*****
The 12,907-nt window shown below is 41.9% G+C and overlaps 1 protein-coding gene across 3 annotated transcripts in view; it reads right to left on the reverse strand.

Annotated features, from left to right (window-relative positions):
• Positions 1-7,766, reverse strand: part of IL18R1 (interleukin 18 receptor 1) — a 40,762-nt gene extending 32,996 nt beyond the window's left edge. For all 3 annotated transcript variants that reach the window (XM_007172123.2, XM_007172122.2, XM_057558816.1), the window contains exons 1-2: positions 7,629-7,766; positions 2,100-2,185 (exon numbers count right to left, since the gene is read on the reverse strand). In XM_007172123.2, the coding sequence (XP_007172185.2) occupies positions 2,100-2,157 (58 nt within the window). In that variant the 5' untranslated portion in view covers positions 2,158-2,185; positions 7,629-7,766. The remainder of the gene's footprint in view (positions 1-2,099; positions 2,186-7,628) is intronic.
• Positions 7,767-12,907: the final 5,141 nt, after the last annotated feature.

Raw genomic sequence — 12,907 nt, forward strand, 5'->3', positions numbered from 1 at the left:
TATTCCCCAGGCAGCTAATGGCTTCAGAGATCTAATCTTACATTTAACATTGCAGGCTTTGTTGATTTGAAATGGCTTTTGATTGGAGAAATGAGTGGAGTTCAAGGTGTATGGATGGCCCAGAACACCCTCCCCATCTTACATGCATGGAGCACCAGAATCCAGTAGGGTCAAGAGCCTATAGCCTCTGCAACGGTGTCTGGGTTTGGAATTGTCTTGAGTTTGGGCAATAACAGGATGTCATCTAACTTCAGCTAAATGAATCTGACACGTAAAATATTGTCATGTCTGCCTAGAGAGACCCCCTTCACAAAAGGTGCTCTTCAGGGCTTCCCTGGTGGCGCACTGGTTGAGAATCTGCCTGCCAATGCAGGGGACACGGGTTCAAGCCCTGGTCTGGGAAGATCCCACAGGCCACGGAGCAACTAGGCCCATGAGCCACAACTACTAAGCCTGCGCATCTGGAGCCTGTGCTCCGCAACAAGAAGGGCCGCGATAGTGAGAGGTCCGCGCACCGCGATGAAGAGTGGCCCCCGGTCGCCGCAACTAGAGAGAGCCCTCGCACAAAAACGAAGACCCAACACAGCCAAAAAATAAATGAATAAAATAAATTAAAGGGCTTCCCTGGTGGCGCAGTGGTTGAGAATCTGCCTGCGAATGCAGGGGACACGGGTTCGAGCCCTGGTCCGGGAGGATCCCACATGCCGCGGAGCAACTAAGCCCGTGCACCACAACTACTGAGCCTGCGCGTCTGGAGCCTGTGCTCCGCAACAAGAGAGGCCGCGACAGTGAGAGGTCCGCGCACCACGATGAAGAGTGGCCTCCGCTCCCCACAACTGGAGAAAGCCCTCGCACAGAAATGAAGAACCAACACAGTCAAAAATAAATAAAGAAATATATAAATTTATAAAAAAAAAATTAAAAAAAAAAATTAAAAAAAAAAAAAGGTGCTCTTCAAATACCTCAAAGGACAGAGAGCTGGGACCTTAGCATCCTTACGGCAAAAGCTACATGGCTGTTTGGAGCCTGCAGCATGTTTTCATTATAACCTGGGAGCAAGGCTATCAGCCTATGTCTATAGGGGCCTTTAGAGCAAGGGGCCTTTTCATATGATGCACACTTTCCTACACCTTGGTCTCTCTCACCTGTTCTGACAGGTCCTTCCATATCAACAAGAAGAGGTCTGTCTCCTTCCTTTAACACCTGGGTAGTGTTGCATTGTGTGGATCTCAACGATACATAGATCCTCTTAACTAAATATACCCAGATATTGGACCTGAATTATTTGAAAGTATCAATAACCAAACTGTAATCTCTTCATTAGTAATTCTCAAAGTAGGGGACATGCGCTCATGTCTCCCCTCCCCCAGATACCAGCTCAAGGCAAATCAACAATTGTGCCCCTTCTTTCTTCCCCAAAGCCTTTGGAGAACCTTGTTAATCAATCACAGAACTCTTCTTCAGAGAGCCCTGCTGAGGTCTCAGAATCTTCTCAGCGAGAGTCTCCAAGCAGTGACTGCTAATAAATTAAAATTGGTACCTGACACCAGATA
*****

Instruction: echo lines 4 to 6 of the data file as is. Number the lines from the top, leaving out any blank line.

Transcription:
• Positions 7,767-12,907: the final 5,141 nt, after the last annotated feature.

Raw genomic sequence — 12,907 nt, forward strand, 5'->3', positions numbered from 1 at the left:
TATTCCCCAGGCAGCTAATGGCTTCAGAGATCTAATCTTACATTTAACATTGCAGGCTTTGTTGATTTGAAATGGCTTTTGATTGGAGAAATGAGTGGAGTTCAAGGTGTATGGATGGCCCAGAACACCCTCCCCATCTTACATGCATGGAGCACCAGAATCCAGTAGGGTCAAGAGCCTATAGCCTCTGCAACGGTGTCTGGGTTTGGAATTGTCTTGAGTTTGGGCAATAACAGGATGTCATCTAACTTCAGCTAAATGAATCTGACACGTAAAATATTGTCATGTCTGCCTAGAGAGACCCCCTTCACAAAAGGTGCTCTTCAGGGCTTCCCTGGTGGCGCACTGGTTGAGAATCTGCCTGCCAATGCAGGGGACACGGGTTCAAGCCCTGGTCTGGGAAGATCCCACAGGCCACGGAGCAACTAGGCCCATGAGCCACAACTACTAAGCCTGCGCATCTGGAGCCTGTGCTCCGCAACAAGAAGGGCCGCGATAGTGAGAGGTCCGCGCACCGCGATGAAGAGTGGCCCCCGGTCGCCGCAACTAGAGAGAGCCCTCGCACAAAAACGAAGACCCAACACAGCCAAAAAATAAATGAATAAAATAAATTAAAGGGCTTCCCTGGTGGCGCAGTGGTTGAGAATCTGCCTGCGAATGCAGGGGACACGGGTTCGAGCCCTGGTCCGGGAGGATCCCACATGCCGCGGAGCAACTAAGCCCGTGCACCACAACTACTGAGCCTGCGCGTCTGGAGCCTGTGCTCCGCAACAAGAGAGGCCGCGACAGTGAGAGGTCCGCGCACCACGATGAAGAGTGGCCTCCGCTCCCCACAACTGGAGAAAGCCCTCGCACAGAAATGAAGAACCAACACAGTCAAAAATAAATAAAGAAATATATAAATTTATAAAAAAAAAATTAAAAAAAAAAATTAAAAAAAAAAAAAGGTGCTCTTCAAATACCTCAAAGGACAGAGAGCTGGGACCTTAGCATCCTTACGGCAAAAGCTACATGGCTGTTTGGAGCCTGCAGCATGTTTTCATTATAACCTGGGAGCAAGGCTATCAGCCTATGTCTATAGGGGCCTTTAGAGCAAGGGGCCTTTTCATATGATGCACACTTTCCTACACCTTGGTCTCTCTCACCTGTTCTGACAGGTCCTTCCATATCAACAAGAAGAGGTCTGTCTCCTTCCTTTAACACCTGGGTAGTGTTGCATTGTGTGGATCTCAACGATACATAGATCCTCTTAACTAAATATACCCAGATATTGGACCTGAATTATTTGAAAGTATCAATAACCAAACTGTAATCTCTTCATTAGTAATTCTCAAAGTAGGGGACATGCGCTCATGTCTCCCCTCCCCCAGATACCAGCTCAAGGCAAATCAACAATTGTGCCCCTTCTTTCTTCCCCAAAGCCTTTGGAGAACCTTGTTAATCAATCACAGAACTCTTCTTCAGAGAGCCCTGCTGAGGTCTCAGAATCTTCTCAGCGAGAGTCTCCAAGCAGTGACTGCTAATAAATTAAAATTGGTACCTGACACCAGATA